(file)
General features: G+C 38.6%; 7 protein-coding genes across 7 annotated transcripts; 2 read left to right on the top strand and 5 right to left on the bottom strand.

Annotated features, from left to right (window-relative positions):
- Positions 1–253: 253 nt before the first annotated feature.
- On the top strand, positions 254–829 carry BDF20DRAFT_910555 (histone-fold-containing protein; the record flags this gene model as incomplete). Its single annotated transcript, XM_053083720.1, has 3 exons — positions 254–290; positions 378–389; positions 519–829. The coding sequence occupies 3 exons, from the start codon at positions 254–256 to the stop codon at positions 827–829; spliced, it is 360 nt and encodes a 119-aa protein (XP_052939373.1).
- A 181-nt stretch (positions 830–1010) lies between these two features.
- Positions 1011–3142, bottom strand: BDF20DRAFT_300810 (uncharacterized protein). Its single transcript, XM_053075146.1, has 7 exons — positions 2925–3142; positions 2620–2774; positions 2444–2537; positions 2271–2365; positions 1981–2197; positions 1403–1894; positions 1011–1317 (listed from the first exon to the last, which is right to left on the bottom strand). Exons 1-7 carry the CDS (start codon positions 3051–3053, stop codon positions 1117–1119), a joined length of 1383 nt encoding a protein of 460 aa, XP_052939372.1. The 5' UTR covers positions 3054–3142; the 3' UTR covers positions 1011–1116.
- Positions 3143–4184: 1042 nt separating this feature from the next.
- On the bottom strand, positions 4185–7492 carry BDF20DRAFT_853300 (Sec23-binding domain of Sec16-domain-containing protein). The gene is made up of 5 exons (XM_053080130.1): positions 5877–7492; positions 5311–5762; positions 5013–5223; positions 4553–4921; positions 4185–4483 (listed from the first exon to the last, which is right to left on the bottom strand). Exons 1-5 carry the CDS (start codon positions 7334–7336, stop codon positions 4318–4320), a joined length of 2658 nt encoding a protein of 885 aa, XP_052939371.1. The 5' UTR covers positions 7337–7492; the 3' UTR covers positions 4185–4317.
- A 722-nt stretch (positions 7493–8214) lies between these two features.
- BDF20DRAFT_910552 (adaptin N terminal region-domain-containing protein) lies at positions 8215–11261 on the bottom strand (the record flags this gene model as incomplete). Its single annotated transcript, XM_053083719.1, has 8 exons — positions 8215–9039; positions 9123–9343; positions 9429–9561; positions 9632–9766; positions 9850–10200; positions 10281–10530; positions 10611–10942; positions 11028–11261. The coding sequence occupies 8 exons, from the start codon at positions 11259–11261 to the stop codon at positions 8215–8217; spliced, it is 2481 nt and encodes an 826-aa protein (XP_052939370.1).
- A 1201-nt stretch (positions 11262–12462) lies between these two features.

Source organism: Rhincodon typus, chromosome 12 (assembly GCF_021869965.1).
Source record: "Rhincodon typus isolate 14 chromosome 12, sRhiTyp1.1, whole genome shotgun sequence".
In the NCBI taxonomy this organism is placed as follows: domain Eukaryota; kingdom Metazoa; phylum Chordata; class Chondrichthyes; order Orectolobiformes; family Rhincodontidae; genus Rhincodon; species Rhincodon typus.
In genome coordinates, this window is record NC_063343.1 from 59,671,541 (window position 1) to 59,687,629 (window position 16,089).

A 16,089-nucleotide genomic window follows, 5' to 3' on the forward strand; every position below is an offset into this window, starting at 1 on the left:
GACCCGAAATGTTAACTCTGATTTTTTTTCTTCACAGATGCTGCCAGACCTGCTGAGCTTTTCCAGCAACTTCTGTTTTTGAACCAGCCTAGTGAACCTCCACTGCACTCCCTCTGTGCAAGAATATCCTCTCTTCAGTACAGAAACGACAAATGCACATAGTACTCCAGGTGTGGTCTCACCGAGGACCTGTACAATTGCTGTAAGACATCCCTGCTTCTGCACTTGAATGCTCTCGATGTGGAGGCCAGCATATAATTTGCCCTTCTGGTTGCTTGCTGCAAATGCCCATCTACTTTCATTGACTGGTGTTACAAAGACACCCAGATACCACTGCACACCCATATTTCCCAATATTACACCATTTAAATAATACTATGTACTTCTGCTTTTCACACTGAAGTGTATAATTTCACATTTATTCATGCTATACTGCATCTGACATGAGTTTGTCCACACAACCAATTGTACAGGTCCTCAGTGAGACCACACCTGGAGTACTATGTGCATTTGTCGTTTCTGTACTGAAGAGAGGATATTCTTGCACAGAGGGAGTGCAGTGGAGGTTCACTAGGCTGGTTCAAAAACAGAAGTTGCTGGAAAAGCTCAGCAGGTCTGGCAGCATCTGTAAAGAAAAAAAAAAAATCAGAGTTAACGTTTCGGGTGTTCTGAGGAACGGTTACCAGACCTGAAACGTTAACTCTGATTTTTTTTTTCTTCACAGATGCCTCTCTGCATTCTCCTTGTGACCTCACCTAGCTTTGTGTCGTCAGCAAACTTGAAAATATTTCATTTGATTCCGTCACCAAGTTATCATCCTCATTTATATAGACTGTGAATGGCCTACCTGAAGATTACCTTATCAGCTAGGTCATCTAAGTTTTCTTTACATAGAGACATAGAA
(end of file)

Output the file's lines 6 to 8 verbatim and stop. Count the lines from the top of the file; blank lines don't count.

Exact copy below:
- Positions 1011–3142, bottom strand: BDF20DRAFT_300810 (uncharacterized protein). Its single transcript, XM_053075146.1, has 7 exons — positions 2925–3142; positions 2620–2774; positions 2444–2537; positions 2271–2365; positions 1981–2197; positions 1403–1894; positions 1011–1317 (listed from the first exon to the last, which is right to left on the bottom strand). Exons 1-7 carry the CDS (start codon positions 3051–3053, stop codon positions 1117–1119), a joined length of 1383 nt encoding a protein of 460 aa, XP_052939372.1. The 5' UTR covers positions 3054–3142; the 3' UTR covers positions 1011–1116.
- Positions 3143–4184: 1042 nt separating this feature from the next.
- On the bottom strand, positions 4185–7492 carry BDF20DRAFT_853300 (Sec23-binding domain of Sec16-domain-containing protein). The gene is made up of 5 exons (XM_053080130.1): positions 5877–7492; positions 5311–5762; positions 5013–5223; positions 4553–4921; positions 4185–4483 (listed from the first exon to the last, which is right to left on the bottom strand). Exons 1-5 carry the CDS (start codon positions 7334–7336, stop codon positions 4318–4320), a joined length of 2658 nt encoding a protein of 885 aa, XP_052939371.1. The 5' UTR covers positions 7337–7492; the 3' UTR covers positions 4185–4317.